Comma chameleon: An Irishman’s Diary about the sometimes fatal effects of punctuation
A comma and Roger Casement’s fate
Roger Casement: did his fate hang on a comma?
A favourite joke among grammarians concerns the fate of an unnamed grandmother if, in the phrase “Let’s eat, grandma”, the comma should be carelessly omitted. But we don’t have to resort to the prospect of grand-matricidal cannibalism to find instances where commas might be a life-or-death matter. Legal history has provided at least one actual precedent.
When Roger Casement was sentenced to death in 1916, the case relied on a centuries-old law, the Treason Act of 1351. The crucial section therein spoke of persons being “adherent to the king’s enemies in his realm, aiding and giving them comfort in the realm or elsewhere”.
And the prosecution argued that the “or elsewhere” applied to both parts of that sentence, meaning that for Casement to have adhered to the king’s enemies anywhere (in his case Germany), not just in the realm, was treasonous.
The defence did not, in any case, rely on the comma’s absence. It was also argued that there was historic context for their preferred interpretation. Namely that, in 1351, King Edward III’s subjects included men who had dual allegiances by virtue of owning land in France as well as England.
These barons were anxious that perceived loyalties in France should not leave their English possessions open to forfeit. The law reflected their concerns. Hence, said Casement’s lawyers, all prosecutions for treason back then had been for actions “in the realm” only.
None of which saved the defendant. I’m not sure it was a comma that did for him, strictly speaking – the crown might have found a way regardless. But the role of punctuation in Casement’s fate was still reverberating 50 years ago, in February 1965, when his remains were repatriated.
It was by then, as an Irish Times editorial said, an entirely academic argument: “Whether he was in any technical sense a traitor, hanged on the placing of commas [or] whether he was an Irish patriot has long been decided by the Irish people,” declared the paper, in posthumous acquittal.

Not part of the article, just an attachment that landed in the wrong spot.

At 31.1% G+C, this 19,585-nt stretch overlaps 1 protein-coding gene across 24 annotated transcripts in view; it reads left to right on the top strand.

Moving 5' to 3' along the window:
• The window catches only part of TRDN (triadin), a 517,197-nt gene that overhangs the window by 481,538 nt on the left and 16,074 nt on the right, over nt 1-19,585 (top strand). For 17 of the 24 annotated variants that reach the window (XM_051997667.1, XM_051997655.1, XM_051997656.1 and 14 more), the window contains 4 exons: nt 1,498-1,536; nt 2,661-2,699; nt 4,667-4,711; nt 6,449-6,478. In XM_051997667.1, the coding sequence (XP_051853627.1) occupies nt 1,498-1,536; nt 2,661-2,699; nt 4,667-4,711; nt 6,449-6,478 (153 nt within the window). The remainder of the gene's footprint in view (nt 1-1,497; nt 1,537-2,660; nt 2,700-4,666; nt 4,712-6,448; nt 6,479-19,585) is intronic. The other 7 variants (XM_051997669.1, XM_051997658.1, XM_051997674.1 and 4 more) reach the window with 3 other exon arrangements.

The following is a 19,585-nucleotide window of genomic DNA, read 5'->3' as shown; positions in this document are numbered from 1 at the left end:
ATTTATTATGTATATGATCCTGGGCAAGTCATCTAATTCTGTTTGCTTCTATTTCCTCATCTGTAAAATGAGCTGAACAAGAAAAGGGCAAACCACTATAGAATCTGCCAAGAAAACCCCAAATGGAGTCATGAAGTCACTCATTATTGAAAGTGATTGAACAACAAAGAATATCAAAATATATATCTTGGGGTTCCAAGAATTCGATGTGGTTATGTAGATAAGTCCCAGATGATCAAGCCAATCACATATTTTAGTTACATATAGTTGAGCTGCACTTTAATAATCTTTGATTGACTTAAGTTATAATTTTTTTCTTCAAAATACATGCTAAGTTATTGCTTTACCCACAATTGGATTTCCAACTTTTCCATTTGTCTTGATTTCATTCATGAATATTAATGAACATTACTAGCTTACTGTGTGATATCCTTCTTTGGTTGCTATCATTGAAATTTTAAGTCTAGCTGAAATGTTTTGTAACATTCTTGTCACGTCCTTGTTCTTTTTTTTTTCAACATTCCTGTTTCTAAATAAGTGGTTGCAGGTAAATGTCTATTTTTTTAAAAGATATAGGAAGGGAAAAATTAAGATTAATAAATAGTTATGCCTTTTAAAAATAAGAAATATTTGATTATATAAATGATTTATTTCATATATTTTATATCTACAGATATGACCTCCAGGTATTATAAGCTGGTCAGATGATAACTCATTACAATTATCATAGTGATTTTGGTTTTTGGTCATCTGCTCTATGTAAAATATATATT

I was reminded of his case by a column in the latest issue of the Spectator magazine, which laments the relentless rise in recent time of another kind of comma – the so-called “weak” or “splice” variety, as used to separate clauses that should really be separate sentences.
The Spectator writer – female – gives an example from a recent “typical mother-to-mother email”, viz: “Thanks so much for helping out yesterday, Jamie had a great time with you all, thanks also for bringing his games kit home, let me know if you need me to help tomorrow...xx”.
But she also cites the increasing incidence of the virus in public signage – eg “in fire emergency do not use elevator, use exit stairs”. And while blaming the habit on email, texting, and people under 45, in that order, she also suggests an interesting psychological explanation – that the comma proliferation arises in part from “a fear of the full stop”.
Not a legal or visceral fear, of course – just an unease, especially when writing in a hurry, at being seen to make the definitive assertions a full stop might imply. Hence all the “gentle, liberal, unassertive” commas in emails and texts, followed by the dot-dot-dot endings, as if the sender is indicating that none of the foregoing should be taken as final or unqualified.
Mind you, the writer herself concedes, even Shakespeare resorted to the splice comma on occasion.
She gives the example that, in its earliest published versions, the most famous soliloquy of his most famous play read as follows: “To be, or not to be, that is the question.” Only in more recent times have editors taking to inserting something stronger before the second “be” – usually a dash or colon.
So I don’t know. To suggest that all the weak commas stem from fear of assertion might be reading too much into the casual habits of the texting generation. And either way, there’s not much riding on the issue usually. But in any case, it reminded me of poor old Roger Casement, martyr to grammar – who may or may not have been “hanged on a comma” but was certainly sentenced to a full stop.